The Big To-Do is the eighth studio album (tenth total) by the alternative country band Drive-By Truckers, released on March 16, 2010. It is their first album released on ATO Records, which they signed to after completing their four album deal with New West Records. The Big To-Do marks the seventh Drive-By Truckers album produced by David Barbe. The addition of keyboardist Jay Gonzalez to the band's line-up (though he played on the band's second live album) further differentiates this album from its predecessors, and showcases the influence Tom Petty and the Heartbreakers (specifically Benmont Tench) have had on the band.
The Big To-Do was recorded over three blocks of sessions in 2009 (ten days in January, five days in March, and ten days in May) resulting in 25 songs. The band decided to split these tracks between The Big To-Do and its follow-up Go-Go Boots. The album had been mixed, mastered, and completely done before Cooley wrote "Birthday Boy," which was quickly recorded, mixed, and inserted into The Big To-Do.
Bandmember Patterson Hood said that The Big To-Do is "very much a rock album. Very melodic and more rocking than anything since disc 2 of Southern Rock Opera." Hood also states in the album's liner notes that The Big To-Do was not written or recorded with a specific concept in mind (unlike many of the band's earlier albums). The recurring images of the circus, Hood explains, are analogous to "rock shows." While most of the Drive-By Trucker's albums have chronicled the Southern past, The Big To-Do is written entirely about the present. Hood and Cooley's respective songs "This Fucking Job" and "Get Downtown," describe from different points of view the current floundering economy (and are argued by Grant Alden to be the bands most political songs since "The Living Bubba").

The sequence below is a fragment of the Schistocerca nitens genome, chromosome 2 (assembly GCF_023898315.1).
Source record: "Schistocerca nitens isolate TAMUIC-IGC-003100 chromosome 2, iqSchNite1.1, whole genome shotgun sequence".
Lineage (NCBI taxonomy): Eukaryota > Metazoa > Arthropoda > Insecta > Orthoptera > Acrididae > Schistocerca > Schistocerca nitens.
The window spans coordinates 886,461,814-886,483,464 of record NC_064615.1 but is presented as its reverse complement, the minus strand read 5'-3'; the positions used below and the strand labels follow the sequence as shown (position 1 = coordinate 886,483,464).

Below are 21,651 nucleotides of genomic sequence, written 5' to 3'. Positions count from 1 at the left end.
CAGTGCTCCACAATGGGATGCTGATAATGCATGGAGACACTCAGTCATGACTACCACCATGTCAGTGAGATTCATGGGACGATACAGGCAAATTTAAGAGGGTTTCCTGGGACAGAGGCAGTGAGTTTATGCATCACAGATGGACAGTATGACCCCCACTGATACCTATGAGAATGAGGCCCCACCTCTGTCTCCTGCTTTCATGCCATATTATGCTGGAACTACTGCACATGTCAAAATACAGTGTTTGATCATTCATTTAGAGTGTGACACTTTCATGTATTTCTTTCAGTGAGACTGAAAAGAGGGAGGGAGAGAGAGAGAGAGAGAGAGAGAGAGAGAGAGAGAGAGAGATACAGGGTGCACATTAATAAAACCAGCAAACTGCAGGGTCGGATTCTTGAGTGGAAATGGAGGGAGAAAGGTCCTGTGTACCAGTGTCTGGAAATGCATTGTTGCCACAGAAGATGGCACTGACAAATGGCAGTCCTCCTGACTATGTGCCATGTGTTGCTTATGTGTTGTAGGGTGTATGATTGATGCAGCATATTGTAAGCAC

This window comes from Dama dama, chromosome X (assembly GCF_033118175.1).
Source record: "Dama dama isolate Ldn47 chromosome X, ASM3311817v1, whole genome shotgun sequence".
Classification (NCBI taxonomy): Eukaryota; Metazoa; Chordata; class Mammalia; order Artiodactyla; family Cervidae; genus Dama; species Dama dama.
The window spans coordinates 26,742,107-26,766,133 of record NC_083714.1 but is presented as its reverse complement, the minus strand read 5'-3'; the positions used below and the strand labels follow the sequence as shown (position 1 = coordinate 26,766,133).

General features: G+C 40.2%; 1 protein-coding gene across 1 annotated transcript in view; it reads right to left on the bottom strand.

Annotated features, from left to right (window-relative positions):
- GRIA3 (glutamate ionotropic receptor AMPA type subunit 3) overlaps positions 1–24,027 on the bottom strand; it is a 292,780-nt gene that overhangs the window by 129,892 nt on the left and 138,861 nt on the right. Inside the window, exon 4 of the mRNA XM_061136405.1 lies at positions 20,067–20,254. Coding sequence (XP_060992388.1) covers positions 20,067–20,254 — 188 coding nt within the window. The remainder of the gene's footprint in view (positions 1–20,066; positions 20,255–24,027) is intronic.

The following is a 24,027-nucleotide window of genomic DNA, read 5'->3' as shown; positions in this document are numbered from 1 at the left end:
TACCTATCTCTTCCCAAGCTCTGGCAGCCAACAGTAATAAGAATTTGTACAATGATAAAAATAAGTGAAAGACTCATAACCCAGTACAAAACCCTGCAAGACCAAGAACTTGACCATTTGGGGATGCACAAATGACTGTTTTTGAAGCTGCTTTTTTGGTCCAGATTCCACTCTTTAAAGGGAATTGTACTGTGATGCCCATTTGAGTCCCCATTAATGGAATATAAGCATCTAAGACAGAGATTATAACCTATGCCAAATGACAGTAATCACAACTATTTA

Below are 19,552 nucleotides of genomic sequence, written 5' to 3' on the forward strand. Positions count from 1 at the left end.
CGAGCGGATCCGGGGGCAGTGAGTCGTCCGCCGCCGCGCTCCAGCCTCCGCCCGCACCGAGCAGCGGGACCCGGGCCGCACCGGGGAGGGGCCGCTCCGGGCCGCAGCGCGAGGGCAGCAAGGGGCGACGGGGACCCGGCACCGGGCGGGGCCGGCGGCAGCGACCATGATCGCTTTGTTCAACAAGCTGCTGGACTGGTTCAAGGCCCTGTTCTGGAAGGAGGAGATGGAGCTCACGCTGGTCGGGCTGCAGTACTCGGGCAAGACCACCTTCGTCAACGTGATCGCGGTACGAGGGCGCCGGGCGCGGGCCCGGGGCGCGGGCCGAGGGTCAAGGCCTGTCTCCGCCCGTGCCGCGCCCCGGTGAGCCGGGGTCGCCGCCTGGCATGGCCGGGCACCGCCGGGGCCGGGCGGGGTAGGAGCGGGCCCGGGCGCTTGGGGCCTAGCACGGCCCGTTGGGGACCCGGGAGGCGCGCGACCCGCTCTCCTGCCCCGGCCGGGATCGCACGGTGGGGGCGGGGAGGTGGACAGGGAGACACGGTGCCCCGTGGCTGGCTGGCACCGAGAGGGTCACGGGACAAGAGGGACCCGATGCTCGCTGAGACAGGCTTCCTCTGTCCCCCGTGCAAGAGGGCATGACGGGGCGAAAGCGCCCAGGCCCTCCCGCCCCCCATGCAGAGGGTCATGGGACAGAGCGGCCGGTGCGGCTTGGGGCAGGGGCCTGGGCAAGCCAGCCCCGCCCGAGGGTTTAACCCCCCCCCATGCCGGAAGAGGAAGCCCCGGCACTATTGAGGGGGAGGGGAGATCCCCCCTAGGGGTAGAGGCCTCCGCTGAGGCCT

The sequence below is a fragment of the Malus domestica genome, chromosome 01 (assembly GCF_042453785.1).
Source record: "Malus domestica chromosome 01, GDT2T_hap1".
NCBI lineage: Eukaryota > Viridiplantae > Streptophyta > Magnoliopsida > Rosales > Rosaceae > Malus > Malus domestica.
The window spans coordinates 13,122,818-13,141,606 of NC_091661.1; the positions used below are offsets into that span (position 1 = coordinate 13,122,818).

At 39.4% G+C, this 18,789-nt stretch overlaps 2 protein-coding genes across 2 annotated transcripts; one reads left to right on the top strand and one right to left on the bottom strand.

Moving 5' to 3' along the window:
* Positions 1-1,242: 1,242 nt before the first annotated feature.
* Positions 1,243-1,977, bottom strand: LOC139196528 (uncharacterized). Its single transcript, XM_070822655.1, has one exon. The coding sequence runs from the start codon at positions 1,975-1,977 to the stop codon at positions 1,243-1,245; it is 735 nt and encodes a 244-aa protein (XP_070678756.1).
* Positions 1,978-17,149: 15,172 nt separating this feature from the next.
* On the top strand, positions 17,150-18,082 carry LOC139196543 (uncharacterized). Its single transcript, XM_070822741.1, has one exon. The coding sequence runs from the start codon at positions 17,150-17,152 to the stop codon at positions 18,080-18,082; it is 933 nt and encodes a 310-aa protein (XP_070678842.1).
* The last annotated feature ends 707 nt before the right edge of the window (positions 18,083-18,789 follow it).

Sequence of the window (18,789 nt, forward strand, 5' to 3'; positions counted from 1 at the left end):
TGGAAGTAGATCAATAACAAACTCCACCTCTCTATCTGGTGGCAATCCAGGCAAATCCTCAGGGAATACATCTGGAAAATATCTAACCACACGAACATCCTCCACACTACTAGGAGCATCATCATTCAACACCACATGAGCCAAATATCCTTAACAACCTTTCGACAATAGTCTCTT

Guitarist Mike Cooley commented on the development of the album, explaining that because he didn't have many songs to contribute when the band started working on the album, he decided to focus on "being a player on everybody else's songs while still trying to come up with my own thing." Cooley's hook of a riff in "That Wig He Made Her Wear" exemplifies this statement. He continued by saying that, for him, the turning points in creating the album were working on the songs "You Got Another" and "The Flying Wallendas."